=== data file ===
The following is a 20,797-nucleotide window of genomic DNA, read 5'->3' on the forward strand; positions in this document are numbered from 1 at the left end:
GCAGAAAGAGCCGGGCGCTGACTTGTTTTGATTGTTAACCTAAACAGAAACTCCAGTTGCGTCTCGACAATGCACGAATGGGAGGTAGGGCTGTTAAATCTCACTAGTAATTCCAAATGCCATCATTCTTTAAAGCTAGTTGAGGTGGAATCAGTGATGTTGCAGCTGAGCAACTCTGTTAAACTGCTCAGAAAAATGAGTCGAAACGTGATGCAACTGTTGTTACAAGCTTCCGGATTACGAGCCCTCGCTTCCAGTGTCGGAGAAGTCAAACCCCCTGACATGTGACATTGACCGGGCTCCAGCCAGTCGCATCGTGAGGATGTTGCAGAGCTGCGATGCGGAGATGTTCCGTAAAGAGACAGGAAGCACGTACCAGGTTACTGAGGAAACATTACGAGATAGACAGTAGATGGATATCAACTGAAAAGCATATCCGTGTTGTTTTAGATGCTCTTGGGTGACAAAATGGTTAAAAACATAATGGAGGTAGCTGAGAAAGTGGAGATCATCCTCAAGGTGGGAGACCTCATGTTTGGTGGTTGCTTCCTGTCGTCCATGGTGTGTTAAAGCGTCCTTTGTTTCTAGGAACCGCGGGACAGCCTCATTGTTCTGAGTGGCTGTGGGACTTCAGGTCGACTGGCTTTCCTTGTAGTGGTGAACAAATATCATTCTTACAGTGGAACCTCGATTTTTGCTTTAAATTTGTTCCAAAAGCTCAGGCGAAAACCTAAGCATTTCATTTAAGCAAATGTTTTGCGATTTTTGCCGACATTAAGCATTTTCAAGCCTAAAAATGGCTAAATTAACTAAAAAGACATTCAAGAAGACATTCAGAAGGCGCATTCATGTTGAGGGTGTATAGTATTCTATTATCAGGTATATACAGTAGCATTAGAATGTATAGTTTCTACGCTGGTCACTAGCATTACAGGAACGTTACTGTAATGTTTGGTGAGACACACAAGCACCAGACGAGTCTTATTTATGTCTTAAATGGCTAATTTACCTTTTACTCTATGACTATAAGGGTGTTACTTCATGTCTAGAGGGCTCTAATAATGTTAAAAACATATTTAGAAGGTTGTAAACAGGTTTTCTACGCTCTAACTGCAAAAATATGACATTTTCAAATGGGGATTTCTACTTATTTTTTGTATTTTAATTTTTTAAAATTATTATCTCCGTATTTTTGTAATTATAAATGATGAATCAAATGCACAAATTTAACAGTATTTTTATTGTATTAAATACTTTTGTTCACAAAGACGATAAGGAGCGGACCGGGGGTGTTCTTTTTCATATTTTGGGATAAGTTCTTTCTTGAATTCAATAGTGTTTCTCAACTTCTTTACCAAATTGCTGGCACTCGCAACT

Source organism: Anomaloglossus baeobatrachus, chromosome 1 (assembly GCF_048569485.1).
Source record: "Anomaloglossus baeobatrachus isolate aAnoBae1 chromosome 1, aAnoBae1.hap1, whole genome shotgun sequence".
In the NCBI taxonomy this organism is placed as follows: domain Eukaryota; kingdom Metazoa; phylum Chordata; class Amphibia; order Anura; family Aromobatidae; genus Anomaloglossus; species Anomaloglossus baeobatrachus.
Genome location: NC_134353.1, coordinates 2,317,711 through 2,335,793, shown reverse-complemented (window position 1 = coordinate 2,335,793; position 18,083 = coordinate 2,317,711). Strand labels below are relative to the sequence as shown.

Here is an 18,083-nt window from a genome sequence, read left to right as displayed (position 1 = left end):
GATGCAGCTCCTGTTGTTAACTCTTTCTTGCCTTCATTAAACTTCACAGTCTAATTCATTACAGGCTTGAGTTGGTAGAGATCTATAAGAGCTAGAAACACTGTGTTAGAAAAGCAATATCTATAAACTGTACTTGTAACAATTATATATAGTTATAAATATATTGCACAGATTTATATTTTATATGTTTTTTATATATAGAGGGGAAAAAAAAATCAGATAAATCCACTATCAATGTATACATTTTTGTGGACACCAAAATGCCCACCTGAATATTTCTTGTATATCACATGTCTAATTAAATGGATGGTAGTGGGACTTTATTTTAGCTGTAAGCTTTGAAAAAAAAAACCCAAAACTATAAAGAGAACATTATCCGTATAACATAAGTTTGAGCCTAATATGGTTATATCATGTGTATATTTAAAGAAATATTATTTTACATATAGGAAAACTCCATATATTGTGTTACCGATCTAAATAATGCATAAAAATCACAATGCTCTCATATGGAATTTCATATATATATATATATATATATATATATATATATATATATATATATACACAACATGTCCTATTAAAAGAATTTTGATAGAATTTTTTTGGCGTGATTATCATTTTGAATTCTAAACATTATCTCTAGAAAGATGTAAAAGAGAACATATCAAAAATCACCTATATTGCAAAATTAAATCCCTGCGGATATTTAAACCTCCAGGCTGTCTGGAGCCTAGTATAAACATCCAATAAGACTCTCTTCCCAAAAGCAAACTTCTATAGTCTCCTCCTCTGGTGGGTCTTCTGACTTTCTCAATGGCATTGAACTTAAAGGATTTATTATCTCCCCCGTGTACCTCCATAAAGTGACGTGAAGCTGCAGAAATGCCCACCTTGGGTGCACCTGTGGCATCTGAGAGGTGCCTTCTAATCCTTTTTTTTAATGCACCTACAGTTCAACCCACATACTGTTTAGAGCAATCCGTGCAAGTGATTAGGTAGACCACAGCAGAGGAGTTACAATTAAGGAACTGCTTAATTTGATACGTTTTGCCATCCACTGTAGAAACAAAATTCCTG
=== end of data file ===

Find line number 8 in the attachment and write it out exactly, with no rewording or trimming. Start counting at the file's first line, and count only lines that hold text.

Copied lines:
GATGCAGCTCCTGTTGTTAACTCTTTCTTGCCTTCATTAAACTTCACAGTCTAATTCATTACAGGCTTGAGTTGGTAGAGATCTATAAGAGCTAGAAACACTGTGTTAGAAAAGCAATATCTATAAACTGTACTTGTAACAATTATATATAGTTATAAATATATTGCACAGATTTATATTTTATATGTTTTTTATATATAGAGGGGAAAAAAAAATCAGATAAATCCACTATCAATGTATACATTTTTGTGGACACCAAAATGCCCACCTGAATATTTCTTGTATATCACATGTCTAATTAAATGGATGGTAGTGGGACTTTATTTTAGCTGTAAGCTTTGAAAAAAAAAACCCAAAACTATAAAGAGAACATTATCCGTATAACATAAGTTTGAGCCTAATATGGTTATATCATGTGTATATTTAAAGAAATATTATTTTACATATAGGAAAACTCCATATATTGTGTTACCGATCTAAATAATGCATAAAAATCACAATGCTCTCATATGGAATTTCATATATATATATATATATATATATATATATATATATATATATATATACACAACATGTCCTATTAAAAGAATTTTGATAGAATTTTTTTGGCGTGATTATCATTTTGAATTCTAAACATTATCTCTAGAAAGATGTAAAAGAGAACATATCAAAAATCACCTATATTGCAAAATTAAATCCCTGCGGATATTTAAACCTCCAGGCTGTCTGGAGCCTAGTATAAACATCCAATAAGACTCTCTTCCCAAAAGCAAACTTCTATAGTCTCCTCCTCTGGTGGGTCTTCTGACTTTCTCAATGGCATTGAACTTAAAGGATTTATTATCTCCCCCGTGTACCTCCATAAAGTGACGTGAAGCTGCAGAAATGCCCACCTTGGGTGCACCTGTGGCATCTGAGAGGTGCCTTCTAATCCTTTTTTTTAATGCACCTACAGTTCAACCCACATACTGTTTAGAGCAATCCGTGCAAGTGATTAGGTAGACCACAGCAGAGGAGTTACAATTAAGGAACTGCTTAATTTGATACGTTTTGCCATCCACTGTAGAAACAAAATTCCTG